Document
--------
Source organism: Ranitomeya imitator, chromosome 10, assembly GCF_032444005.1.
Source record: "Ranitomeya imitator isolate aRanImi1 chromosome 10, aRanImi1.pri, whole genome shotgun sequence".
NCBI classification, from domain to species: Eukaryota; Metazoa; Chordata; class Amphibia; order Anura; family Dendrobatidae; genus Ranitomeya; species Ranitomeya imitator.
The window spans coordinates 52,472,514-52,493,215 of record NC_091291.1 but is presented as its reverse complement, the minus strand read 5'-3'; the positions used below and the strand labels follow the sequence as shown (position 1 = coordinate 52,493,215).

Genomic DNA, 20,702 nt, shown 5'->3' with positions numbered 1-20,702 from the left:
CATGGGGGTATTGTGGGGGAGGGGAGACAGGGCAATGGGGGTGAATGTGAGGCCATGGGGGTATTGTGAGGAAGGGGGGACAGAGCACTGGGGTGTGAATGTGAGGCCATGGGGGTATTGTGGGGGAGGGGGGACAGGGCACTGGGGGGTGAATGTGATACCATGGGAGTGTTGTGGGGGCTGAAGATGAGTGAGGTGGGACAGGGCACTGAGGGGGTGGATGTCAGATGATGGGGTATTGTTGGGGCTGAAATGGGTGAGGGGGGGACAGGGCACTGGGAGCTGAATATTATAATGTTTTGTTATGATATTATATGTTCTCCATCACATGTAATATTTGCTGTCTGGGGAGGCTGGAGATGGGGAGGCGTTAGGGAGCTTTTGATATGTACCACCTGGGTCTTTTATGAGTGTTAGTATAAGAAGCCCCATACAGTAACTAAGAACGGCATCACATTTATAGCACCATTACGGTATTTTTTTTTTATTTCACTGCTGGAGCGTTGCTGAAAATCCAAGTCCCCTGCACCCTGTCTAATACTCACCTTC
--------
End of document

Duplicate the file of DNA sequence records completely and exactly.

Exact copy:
Source organism: Ranitomeya imitator, chromosome 10, assembly GCF_032444005.1.
Source record: "Ranitomeya imitator isolate aRanImi1 chromosome 10, aRanImi1.pri, whole genome shotgun sequence".
NCBI classification, from domain to species: Eukaryota; Metazoa; Chordata; class Amphibia; order Anura; family Dendrobatidae; genus Ranitomeya; species Ranitomeya imitator.
The window spans coordinates 52,472,514-52,493,215 of record NC_091291.1 but is presented as its reverse complement, the minus strand read 5'-3'; the positions used below and the strand labels follow the sequence as shown (position 1 = coordinate 52,493,215).

Genomic DNA, 20,702 nt, shown 5'->3' with positions numbered 1-20,702 from the left:
CATGGGGGTATTGTGGGGGAGGGGAGACAGGGCAATGGGGGTGAATGTGAGGCCATGGGGGTATTGTGAGGAAGGGGGGACAGAGCACTGGGGTGTGAATGTGAGGCCATGGGGGTATTGTGGGGGAGGGGGGACAGGGCACTGGGGGGTGAATGTGATACCATGGGAGTGTTGTGGGGGCTGAAGATGAGTGAGGTGGGACAGGGCACTGAGGGGGTGGATGTCAGATGATGGGGTATTGTTGGGGCTGAAATGGGTGAGGGGGGGACAGGGCACTGGGAGCTGAATATTATAATGTTTTGTTATGATATTATATGTTCTCCATCACATGTAATATTTGCTGTCTGGGGAGGCTGGAGATGGGGAGGCGTTAGGGAGCTTTTGATATGTACCACCTGGGTCTTTTATGAGTGTTAGTATAAGAAGCCCCATACAGTAACTAAGAACGGCATCACATTTATAGCACCATTACGGTATTTTTTTTTTATTTCACTGCTGGAGCGTTGCTGAAAATCCAAGTCCCCTGCACCCTGTCTAATACTCACCTTC